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Markus Stocker

Between information technology and environmental science with a flair for economics, the clarinet, and the world of soups and salads.

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Today I have yet another post on external costs and how they may lead to potentially irrational decisions with disastrous effects. The discussion is based on the flaring of natural gas by Shell in Nigeria. BBC reported on this awhile ago.

In a nutshell. The natural gas – a by-product of crude oil extraction – is burnt off to mimic the Old Faithful Geyser. The gas could be stored, distributed (e.g. to a needy local market) and be profitable but Shell’s answer is: Not profitable. The local market would require an investment (e.g. infrastructure, security) which Shell argues is an assignment for the government. The government blames Shell saying it ought to act responsibly.

I’m sure, Shell did the maths and the decision is certainly rational w.r.t. their best interest. Unethical? Perhaps. Should Shell act more responsibly? Probably. So, why don’t they care? I’m sure they do care; they just care for some dimensions a lot more than probably you and me do. For obvious reasons.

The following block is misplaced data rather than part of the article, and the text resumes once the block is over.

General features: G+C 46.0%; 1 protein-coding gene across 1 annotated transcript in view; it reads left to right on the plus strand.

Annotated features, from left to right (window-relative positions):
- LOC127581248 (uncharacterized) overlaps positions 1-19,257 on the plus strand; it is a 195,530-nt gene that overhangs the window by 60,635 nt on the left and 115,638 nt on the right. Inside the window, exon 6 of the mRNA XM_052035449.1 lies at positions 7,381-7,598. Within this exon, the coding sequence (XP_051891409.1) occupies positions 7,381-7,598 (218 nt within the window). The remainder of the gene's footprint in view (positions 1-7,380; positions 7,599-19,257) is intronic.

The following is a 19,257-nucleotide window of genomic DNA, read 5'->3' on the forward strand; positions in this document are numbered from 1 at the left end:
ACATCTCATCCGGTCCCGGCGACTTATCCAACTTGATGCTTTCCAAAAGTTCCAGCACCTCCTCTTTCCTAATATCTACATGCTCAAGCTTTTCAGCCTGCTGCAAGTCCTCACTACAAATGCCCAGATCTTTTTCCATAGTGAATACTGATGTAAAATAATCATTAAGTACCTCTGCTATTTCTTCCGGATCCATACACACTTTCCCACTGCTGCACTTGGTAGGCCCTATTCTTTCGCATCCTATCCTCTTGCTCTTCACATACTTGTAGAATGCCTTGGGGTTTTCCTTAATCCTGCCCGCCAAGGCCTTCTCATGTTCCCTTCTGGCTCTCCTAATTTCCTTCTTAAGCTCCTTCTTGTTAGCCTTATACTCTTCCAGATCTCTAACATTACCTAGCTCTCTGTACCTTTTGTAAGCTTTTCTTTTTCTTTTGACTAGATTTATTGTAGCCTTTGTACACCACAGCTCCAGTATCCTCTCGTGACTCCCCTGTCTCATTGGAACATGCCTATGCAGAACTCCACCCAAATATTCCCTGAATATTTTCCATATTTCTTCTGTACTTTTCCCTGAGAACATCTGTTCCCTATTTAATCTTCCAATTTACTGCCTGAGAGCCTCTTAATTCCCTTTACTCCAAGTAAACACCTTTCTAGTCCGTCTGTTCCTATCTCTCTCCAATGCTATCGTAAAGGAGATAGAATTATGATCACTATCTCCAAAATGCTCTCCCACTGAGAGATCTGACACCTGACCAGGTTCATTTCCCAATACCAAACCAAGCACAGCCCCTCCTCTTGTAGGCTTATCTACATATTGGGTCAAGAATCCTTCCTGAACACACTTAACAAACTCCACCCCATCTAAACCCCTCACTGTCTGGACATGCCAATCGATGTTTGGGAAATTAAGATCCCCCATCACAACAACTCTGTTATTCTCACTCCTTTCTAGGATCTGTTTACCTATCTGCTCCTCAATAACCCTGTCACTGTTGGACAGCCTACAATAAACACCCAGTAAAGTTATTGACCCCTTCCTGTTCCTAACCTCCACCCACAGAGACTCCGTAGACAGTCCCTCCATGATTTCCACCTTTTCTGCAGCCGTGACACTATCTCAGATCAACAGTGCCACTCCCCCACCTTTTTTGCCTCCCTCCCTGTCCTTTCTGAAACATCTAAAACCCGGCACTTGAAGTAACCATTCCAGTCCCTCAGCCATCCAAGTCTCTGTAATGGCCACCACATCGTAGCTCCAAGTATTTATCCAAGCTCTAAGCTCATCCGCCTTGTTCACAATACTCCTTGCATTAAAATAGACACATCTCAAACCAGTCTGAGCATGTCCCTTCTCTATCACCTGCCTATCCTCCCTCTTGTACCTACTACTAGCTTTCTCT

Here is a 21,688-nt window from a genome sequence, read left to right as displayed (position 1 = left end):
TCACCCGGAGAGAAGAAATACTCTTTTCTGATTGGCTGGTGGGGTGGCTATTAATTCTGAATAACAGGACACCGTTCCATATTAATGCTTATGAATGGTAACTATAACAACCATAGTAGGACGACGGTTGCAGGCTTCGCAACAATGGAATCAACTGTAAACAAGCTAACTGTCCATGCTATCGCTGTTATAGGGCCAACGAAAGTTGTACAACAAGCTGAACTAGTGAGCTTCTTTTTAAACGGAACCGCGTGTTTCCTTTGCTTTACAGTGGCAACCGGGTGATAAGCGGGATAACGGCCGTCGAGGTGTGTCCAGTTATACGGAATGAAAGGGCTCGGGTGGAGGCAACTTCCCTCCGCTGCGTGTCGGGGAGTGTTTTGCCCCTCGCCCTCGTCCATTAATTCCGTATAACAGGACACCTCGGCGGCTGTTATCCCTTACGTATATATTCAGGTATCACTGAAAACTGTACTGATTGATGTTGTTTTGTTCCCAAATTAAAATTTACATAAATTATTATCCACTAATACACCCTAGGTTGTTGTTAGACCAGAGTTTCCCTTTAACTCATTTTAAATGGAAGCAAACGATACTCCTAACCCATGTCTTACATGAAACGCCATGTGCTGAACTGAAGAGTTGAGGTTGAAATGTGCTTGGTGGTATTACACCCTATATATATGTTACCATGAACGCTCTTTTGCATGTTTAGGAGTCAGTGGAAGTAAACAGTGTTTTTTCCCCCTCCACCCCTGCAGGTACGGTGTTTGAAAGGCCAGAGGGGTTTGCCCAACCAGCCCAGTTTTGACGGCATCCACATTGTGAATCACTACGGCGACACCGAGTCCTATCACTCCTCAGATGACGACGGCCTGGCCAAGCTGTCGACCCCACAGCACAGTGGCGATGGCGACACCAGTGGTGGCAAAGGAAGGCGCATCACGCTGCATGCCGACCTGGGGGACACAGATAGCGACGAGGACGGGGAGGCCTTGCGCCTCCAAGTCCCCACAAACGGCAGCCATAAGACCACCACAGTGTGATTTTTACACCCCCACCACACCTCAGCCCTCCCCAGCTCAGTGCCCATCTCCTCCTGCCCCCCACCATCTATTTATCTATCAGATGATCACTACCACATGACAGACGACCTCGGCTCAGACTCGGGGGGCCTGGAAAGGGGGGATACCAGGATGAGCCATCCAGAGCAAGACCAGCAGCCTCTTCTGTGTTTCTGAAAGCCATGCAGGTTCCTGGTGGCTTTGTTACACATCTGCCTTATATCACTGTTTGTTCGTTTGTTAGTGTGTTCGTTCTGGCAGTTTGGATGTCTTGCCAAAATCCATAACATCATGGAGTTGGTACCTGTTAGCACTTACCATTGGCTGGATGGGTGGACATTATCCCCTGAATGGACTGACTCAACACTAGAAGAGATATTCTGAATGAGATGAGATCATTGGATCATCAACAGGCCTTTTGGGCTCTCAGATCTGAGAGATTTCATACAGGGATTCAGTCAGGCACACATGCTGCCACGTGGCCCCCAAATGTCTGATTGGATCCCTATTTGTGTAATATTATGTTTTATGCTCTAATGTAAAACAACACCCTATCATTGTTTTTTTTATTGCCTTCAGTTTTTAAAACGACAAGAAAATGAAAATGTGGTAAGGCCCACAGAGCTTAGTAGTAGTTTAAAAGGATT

Provided there is an association between the flaring and social, human health and/or environmental damage what we have here are billions of external costs no one is accounting for. Let’s assume there is an association between the flaring and higher rates of cancer, children with asthma, infertility, noise and environmental damage. Would it still be rational, in their best interest, to burn the natural gas if Shell would have to account for the cost of the damage associated with the practice? Unlikely. Would it decide to invest now in storage and distribution of the natural gas? You bet.

Come on, you creative minds out there: How can we fully internalize social, health and environmental costs in every human action?